The James–Lange theory considers emotional feelings as perceptions of physiological body changes. This approach has recently resurfaced and modified in both neuroscientific and philosophical concepts of embodiment of emotional feelings. In addition to the body, the role of the environment in emotional feeling needs to be considered. I here claim that the environment has not merely an indirect and instrumental, i.e., modulatory role on emotional feelings via the body and its sensorimotor and vegetative functions. Instead, the environment may have a direct and non-instrumental, i.e., constitutional role in emotional feelings. This implies that the environment itself is constitutive of emotional feeling rather than the bodily representation of the environment. I call this the relational concept of emotional feeling. The present paper discusses recent data from neuroimaging that investigate emotions in relation to interoceptive processing and the brain’s intrinsic activity. These data show the intrinsic linkage of interoceptive stimulus processing to both exteroceptive stimuli and the brain’s intrinsic activity. This is possible only if the differences between intrinsic activity and intero- and exteroceptive stimuli is encoded into neural activity. Such relational coding makes possible the assignment of subjective and affective features to the otherwise objective and non-affective stimulus. I therefore consider emotions to be intrinsically affective and subjective as it is manifest in emotional feelings. The relational approach thus goes together with what may be described as neuro-phenomenal approach. Such neuro-phenomenal approach does not only inform emotions and emotional feeling but is also highly relevant to better understand the neuronal mechanisms underlying consciousness in general.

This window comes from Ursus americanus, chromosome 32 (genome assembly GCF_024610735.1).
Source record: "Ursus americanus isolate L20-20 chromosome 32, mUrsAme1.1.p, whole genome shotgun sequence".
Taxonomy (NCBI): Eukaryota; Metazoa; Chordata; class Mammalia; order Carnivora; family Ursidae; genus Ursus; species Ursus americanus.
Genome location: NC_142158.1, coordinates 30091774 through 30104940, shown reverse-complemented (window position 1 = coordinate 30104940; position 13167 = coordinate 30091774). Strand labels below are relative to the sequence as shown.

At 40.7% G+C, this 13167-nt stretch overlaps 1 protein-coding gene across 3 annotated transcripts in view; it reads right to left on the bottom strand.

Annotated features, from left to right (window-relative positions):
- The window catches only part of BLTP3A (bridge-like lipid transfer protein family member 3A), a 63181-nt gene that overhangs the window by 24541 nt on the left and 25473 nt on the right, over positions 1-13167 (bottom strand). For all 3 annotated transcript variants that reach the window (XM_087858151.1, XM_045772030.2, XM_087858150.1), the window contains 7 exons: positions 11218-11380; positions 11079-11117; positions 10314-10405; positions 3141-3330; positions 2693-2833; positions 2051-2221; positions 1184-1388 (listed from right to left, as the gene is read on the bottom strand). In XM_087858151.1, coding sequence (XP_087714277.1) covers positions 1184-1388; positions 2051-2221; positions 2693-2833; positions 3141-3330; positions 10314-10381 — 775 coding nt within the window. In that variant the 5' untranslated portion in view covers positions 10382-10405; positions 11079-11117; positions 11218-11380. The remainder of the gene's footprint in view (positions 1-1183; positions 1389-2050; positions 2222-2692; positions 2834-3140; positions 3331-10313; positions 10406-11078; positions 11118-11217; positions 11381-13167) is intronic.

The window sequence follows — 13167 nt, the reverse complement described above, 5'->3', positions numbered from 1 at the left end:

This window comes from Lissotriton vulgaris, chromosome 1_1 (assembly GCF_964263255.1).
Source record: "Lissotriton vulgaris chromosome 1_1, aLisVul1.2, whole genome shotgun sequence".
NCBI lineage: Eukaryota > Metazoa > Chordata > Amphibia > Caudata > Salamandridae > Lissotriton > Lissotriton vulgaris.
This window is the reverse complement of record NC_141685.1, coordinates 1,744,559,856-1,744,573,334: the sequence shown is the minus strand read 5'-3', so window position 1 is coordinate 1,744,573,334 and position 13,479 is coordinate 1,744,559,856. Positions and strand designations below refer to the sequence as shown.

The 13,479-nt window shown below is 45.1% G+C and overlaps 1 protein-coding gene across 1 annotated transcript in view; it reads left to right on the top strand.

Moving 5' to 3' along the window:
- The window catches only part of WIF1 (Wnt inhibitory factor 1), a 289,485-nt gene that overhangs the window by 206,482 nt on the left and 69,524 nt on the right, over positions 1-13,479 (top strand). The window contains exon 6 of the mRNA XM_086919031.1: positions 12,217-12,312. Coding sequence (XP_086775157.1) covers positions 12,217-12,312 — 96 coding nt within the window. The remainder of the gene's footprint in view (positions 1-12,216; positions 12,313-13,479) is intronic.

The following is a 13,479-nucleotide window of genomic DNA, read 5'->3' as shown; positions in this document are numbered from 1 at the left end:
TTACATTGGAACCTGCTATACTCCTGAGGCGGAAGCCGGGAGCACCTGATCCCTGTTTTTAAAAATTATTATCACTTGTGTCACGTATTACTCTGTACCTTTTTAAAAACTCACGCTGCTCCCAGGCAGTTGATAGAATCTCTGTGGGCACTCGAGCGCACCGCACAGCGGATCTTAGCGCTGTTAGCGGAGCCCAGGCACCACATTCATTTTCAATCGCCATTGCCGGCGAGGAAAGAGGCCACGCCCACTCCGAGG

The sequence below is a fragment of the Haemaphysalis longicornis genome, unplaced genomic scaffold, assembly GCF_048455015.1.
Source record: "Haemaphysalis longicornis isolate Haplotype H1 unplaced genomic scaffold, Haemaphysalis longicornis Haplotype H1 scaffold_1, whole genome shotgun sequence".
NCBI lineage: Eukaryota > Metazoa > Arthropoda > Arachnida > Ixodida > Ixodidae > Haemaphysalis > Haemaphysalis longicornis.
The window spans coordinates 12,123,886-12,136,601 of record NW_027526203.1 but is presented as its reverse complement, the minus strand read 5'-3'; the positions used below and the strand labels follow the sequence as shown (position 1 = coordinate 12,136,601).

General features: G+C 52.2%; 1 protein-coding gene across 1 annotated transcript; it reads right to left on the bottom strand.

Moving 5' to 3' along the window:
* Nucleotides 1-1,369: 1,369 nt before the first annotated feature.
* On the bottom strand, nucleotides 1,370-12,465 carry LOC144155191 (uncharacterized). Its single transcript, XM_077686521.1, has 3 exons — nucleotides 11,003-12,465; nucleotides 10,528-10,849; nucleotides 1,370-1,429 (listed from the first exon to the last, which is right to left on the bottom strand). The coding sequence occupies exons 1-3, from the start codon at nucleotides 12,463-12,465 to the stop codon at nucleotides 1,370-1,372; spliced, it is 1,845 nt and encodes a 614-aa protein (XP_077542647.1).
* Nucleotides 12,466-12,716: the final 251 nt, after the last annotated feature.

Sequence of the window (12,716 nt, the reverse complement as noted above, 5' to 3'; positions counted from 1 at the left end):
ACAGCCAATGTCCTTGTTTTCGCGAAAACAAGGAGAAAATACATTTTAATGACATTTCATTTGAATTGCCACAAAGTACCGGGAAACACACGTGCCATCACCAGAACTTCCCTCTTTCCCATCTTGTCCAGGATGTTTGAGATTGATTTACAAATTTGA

Keywords: consciousness, emotion, emotional feeling, insula, James–Lange theory
Citation: Northoff G (2012) From emotions to consciousness – a neuro-phenomenal and neuro-relational approach. Front. Psychology 3:303. doi: 10.3389/fpsyg.2012.00303
Received: 19 March 2012; Paper pending published: 25 April 2012;
Accepted: 02 August 2012; Published online: 31 August 2012.
Edited by:Lihong Wang, Duke University, USA
Copyright: © 2012 Northoff. This is an open-access article distributed under the terms of the Creative Commons Attribution License, which permits use, distribution and reproduction in other forums, provided the original authors and source are credited and subject to any copyright notices concerning any third-party graphics etc.
*Correspondence: Georg Northoff, Mind, Brain Imaging and Neuroethics Research Unit, Institute of Mental Health Research, 1145 Carling Avenue, Ottawa, ON, Canada K1Z 7K4. e-mail: firstname.lastname@example.org